Today is #GivingTUESDAY.
This has become one of my new favorite traditions. Following on the heels of Black Friday, Small Business Saturday, and Cyber Monday, this day provides an opportunity to give back to your local, national, and global communities.
It’s always tough for me to pick because there are so many worthy organizations doing amazing work. This year, I sent donations to three amazing organizations that are helping families meet their breastfeeding goals.
Part of the Human Milk Banking Association of North America, the Mother’s Milk Bank NE coordinates donations from lactating women to provide pasteurized human milk to babies in fragile health throughout the Northeastern United States. According to their website, “Neonatologists are concerned about preventing necrotizing enterocolitis (NEC), a disease that attacks the intestinal tract, damaging or destroying it, and requiring surgery to repair or remove the intestines. Emergency surgery on a preterm infant is difficult and dangerous. Mother’s milk makes a difference in how well these tiny babies do after birth because it reduces the incidence of NEC, and it helps to repair the intestines should they become infected. Human milk fights infection while providing ideal nutrition.”
A few months ago I was honored to be able to donate 161 ounces of breast milk for this worthy cause. I’m no longer pumping extra milk, but I can give back with a monetary donation, which help covers costs like screening donors, pasteurizing and freezing milk, and transportation.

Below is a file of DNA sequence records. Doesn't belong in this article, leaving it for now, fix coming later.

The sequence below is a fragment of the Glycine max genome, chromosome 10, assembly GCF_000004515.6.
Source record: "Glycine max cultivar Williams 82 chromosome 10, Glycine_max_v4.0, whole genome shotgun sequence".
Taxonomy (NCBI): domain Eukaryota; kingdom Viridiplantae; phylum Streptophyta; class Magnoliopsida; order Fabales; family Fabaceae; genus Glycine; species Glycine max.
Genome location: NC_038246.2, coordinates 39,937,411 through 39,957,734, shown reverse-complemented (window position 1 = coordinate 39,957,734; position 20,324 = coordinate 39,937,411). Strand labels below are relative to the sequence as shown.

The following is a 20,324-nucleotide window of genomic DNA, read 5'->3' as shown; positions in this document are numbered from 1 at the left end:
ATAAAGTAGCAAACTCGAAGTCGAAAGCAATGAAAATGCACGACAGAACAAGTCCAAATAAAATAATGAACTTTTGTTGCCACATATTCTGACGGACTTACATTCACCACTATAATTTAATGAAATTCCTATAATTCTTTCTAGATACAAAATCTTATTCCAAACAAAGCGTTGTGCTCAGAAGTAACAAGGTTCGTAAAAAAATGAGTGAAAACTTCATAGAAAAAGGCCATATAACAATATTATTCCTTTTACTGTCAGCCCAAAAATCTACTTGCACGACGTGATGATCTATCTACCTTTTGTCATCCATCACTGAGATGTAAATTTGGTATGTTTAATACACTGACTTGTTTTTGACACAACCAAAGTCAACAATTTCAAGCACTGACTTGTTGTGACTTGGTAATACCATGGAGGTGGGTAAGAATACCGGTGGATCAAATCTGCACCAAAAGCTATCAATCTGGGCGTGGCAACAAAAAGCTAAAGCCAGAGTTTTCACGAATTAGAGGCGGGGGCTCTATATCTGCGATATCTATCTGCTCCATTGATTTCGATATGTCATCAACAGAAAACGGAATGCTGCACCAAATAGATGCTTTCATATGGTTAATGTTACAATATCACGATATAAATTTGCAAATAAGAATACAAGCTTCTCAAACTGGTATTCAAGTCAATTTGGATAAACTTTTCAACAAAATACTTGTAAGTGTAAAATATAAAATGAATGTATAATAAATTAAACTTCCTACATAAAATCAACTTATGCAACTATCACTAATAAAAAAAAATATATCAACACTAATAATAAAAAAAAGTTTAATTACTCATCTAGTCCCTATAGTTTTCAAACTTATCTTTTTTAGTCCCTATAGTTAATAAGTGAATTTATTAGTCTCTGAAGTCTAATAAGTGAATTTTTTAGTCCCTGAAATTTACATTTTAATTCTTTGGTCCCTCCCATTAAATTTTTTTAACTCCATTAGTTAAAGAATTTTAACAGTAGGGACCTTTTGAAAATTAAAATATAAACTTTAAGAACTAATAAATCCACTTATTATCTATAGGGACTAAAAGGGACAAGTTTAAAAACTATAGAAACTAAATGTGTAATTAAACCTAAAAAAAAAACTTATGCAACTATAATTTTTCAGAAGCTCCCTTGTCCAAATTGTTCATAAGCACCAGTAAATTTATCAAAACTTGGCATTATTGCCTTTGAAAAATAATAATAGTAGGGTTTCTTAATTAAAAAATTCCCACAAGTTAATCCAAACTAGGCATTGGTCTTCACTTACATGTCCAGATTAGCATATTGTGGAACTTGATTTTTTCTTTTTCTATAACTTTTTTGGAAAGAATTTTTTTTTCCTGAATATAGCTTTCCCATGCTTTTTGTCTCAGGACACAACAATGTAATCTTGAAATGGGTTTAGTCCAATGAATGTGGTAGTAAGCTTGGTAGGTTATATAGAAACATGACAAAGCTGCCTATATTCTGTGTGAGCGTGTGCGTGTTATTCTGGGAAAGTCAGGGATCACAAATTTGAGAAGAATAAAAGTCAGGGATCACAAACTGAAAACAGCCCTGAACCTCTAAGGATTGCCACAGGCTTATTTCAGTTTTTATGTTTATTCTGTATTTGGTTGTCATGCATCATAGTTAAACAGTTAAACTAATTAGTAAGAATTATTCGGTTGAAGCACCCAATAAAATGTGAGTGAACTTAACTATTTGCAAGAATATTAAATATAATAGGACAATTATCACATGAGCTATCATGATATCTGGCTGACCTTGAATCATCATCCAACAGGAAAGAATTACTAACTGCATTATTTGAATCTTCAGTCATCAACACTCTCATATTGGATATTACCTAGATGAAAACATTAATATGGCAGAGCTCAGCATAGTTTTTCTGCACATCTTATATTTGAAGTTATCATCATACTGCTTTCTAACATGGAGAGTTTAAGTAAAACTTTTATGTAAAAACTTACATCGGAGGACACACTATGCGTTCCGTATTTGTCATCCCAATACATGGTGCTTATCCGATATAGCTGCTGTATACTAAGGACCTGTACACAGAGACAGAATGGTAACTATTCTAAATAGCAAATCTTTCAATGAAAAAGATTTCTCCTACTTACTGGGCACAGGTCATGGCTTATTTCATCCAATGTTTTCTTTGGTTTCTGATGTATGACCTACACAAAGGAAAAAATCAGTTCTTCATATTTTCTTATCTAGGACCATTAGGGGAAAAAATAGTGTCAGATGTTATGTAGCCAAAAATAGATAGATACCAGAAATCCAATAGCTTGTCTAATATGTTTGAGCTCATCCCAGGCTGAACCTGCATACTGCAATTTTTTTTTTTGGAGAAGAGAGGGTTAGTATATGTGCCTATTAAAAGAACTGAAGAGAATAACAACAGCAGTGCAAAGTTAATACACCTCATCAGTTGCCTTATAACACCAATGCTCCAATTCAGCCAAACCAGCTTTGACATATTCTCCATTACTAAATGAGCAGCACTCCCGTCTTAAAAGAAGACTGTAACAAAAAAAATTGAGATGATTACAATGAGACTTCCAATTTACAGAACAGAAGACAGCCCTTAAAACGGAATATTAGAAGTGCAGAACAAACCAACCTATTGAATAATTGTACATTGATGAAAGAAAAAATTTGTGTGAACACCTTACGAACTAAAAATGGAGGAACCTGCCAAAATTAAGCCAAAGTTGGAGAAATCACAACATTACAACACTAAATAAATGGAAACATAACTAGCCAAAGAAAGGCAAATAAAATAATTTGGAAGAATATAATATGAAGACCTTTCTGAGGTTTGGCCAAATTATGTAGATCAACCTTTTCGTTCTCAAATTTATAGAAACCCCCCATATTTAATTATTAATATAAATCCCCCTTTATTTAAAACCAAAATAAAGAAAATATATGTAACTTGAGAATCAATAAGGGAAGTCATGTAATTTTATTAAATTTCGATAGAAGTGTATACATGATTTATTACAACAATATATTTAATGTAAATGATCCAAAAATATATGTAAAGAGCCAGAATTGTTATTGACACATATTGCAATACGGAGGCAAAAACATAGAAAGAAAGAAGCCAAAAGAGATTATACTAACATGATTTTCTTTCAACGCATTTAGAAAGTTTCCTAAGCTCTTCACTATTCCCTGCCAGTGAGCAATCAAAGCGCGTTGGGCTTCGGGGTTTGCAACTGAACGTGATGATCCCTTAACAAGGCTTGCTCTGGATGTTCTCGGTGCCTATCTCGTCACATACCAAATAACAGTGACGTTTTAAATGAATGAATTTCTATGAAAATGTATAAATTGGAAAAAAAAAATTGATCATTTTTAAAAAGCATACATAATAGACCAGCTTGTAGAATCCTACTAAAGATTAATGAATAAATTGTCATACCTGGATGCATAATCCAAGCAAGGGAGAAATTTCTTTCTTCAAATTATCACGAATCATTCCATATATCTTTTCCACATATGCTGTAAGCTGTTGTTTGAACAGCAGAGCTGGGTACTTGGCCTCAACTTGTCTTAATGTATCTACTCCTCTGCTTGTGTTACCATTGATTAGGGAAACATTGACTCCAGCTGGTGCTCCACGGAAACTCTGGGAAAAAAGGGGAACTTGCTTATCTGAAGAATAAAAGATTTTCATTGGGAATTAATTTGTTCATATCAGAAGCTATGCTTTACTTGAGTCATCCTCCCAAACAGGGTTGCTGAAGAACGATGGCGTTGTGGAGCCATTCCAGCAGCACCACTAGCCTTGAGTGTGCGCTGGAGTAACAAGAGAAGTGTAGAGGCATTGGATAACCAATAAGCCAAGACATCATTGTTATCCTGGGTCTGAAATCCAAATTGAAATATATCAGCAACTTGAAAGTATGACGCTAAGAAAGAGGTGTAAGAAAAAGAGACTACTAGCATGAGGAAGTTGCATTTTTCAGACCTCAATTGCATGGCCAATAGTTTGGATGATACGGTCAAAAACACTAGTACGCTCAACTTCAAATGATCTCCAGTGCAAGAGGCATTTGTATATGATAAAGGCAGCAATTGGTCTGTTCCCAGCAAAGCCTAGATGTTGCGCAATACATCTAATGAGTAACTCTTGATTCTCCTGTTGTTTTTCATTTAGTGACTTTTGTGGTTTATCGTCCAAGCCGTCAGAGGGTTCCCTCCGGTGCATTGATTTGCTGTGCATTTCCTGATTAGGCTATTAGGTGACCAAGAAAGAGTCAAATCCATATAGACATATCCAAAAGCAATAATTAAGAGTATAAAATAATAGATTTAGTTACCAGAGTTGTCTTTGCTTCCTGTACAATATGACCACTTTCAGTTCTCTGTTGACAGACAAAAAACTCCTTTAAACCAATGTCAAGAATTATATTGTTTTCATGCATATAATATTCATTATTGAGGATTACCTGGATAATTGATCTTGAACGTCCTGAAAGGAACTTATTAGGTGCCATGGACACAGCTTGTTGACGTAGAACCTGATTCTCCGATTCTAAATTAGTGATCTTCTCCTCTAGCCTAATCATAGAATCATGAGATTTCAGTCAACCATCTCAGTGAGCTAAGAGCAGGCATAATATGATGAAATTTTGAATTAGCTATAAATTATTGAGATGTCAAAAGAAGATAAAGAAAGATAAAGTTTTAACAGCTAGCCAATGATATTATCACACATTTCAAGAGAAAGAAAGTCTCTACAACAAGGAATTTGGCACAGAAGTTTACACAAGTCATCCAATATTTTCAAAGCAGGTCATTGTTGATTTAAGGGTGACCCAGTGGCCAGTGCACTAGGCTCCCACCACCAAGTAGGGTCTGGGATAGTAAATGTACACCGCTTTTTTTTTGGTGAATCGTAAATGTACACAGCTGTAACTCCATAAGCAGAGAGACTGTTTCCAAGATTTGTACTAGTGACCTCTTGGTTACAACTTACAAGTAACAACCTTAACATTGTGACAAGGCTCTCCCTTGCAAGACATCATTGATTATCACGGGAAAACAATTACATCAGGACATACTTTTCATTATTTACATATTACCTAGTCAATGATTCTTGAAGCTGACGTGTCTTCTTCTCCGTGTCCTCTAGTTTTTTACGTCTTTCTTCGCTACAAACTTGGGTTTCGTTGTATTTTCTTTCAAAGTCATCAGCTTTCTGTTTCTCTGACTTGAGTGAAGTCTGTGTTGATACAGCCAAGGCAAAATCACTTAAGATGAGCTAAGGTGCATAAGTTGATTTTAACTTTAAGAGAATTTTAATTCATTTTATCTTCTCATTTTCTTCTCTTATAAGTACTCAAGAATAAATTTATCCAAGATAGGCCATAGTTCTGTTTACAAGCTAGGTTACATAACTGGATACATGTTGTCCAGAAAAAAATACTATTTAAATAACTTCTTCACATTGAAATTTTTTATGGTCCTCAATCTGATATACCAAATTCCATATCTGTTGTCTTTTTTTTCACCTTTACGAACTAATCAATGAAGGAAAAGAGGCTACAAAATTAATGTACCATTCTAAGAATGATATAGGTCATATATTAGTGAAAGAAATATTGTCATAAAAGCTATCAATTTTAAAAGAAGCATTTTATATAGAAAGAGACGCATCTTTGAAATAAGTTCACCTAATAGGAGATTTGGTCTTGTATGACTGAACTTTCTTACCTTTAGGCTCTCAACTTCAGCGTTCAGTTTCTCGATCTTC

Without true culture change, women and families won’t have the real support they need to reach their parenting goals.
This includes offering all workers in America the minimum of unpaid job protected leave (believe it or not, not everyone qualifies for this), and, even better, job-protected paid leave. Only 12 percent of workers in the U.S. have access to paid family leave through their employers, and fewer than 40 percent have access to personal medical leave through employer-provided short-term disability insurance.
- women should receive at least 14 weeks off
- they should be reimbursed at least two-thirds of their previous earnings and
- the benefit should be paid almost entirely by the state through public funds or social security.
The United States is the only developed country to meet none of the benchmarks.
This despite the fact that the longer women have at home to bond with their new baby and establish a breastfeeding relationship, the more likely they are to succeed with breastfeeding. The National Partnership for Women & Families is on the forefront for advocating for policies that support families, including policies like paid leave.
The Committee helps coordinate community-led breastfeeding initiatives across government departments, non-governmental organizations, non-profits, and health professional associations. In short, they try to help organizations work in concert with each other across the nation.
Which charities will you support this year?